Opioid prescription rates for outpatient knee surgery vary nationwide, according to a study recently published in BMJ Open.
“We found massive levels of variation in the proportion of patients who are prescribed opioids between states, even after adjusting for nuances of the procedure and differences in patient characteristics,” said Dr. M. Kit Delgado, the study’s senior author and an assistant professor of Emergency Medicine and Epidemiology in the Perelman School of Medicine at the University of Pennsylvania. “We’ve also seen that the average number of pills prescribed was extremely high for outpatient procedures of this type, particularly for patients who had not been taking opioids prior to surgery.”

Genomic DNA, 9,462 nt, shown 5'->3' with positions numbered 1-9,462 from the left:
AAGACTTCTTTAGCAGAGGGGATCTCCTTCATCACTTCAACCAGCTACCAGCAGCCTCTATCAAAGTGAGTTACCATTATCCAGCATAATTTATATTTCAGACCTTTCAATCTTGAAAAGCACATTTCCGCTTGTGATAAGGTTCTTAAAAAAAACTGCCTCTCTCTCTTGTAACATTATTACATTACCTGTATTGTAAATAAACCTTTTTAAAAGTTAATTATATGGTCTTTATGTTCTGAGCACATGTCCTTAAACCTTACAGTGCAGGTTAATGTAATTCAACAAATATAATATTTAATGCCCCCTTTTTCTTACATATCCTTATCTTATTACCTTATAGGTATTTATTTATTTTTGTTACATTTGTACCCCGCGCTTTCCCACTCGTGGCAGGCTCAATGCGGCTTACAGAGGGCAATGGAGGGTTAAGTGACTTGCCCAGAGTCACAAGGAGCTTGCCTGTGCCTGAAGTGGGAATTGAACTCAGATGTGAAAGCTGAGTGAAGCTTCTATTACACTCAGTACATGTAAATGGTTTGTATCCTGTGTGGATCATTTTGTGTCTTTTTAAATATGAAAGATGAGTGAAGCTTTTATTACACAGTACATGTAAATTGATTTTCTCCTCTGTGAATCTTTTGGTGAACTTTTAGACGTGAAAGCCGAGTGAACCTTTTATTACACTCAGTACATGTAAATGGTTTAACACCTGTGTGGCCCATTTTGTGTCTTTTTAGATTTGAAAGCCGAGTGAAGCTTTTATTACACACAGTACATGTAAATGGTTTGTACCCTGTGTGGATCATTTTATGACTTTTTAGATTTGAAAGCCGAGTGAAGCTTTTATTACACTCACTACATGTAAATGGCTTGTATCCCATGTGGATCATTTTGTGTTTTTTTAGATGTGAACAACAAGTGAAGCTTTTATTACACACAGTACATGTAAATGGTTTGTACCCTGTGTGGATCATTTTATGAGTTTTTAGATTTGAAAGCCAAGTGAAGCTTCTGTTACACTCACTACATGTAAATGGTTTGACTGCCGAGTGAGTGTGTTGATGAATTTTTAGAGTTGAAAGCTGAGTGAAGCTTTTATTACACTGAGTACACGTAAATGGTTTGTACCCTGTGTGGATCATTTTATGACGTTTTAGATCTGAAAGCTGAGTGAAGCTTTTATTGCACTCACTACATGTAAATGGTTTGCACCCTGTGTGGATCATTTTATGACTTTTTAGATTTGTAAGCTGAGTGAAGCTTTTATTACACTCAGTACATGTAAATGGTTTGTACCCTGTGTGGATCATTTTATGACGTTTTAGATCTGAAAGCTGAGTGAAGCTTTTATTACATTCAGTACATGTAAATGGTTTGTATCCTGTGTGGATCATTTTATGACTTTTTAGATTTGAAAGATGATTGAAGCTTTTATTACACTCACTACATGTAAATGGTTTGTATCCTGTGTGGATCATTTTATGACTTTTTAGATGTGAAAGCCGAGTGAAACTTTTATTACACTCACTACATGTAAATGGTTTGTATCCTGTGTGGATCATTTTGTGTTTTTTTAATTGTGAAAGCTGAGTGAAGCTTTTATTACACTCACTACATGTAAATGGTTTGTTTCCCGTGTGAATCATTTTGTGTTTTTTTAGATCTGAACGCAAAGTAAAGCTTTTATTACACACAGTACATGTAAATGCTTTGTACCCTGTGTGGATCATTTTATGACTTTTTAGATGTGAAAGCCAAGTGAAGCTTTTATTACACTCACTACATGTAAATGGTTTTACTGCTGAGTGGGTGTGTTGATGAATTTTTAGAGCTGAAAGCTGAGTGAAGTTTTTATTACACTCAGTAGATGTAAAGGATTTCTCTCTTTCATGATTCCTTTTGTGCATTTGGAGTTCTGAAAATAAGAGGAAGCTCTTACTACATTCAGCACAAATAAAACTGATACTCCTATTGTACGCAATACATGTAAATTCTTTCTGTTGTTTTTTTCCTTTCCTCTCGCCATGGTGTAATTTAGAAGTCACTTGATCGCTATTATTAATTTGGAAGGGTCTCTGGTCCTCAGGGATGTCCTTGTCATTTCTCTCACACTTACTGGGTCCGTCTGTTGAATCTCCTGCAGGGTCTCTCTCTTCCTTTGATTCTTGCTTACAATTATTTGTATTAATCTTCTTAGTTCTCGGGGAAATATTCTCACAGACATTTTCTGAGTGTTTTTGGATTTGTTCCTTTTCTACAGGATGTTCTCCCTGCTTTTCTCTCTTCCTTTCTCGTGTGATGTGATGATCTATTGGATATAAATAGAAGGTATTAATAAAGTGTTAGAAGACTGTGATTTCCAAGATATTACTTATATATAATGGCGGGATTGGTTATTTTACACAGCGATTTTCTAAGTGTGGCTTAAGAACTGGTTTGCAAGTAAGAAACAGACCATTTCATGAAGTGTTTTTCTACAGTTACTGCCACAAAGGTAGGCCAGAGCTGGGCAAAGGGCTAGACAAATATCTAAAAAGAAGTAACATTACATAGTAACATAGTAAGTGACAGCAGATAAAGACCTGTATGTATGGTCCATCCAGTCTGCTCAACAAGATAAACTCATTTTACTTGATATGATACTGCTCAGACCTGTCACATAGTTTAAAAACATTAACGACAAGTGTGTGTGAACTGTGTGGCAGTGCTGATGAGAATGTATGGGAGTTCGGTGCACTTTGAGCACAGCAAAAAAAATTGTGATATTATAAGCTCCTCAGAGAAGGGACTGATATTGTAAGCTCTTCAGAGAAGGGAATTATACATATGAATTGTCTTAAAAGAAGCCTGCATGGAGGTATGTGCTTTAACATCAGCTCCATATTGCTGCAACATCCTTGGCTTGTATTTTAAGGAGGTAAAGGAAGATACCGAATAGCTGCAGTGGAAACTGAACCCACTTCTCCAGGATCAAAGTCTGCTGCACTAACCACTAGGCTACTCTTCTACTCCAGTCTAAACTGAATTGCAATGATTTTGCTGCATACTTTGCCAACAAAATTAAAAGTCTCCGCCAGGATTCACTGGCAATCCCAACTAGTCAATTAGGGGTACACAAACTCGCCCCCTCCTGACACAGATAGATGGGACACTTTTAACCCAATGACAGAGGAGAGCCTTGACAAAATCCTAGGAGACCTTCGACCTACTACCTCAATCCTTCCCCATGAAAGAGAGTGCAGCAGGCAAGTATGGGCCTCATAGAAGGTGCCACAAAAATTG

Researchers examined insurance claims for nearly 100,000 patients who had arthroscopic knee surgery between 2015 and 2019 and had not used any opioid prescriptions in the six months before the surgery.
Within three days of a procedure, 72 percent of patients filled an opioid prescription. High prescription rates were found in the Midwest and the Rocky Mountain regions. The coasts had lower rates.
Nationwide, the average prescription strength was equivalent to 250 milligrams of morphine over five days. This is the threshold for increased risk of opioid overdose death, according to the Centers for Disease Control and Prevention.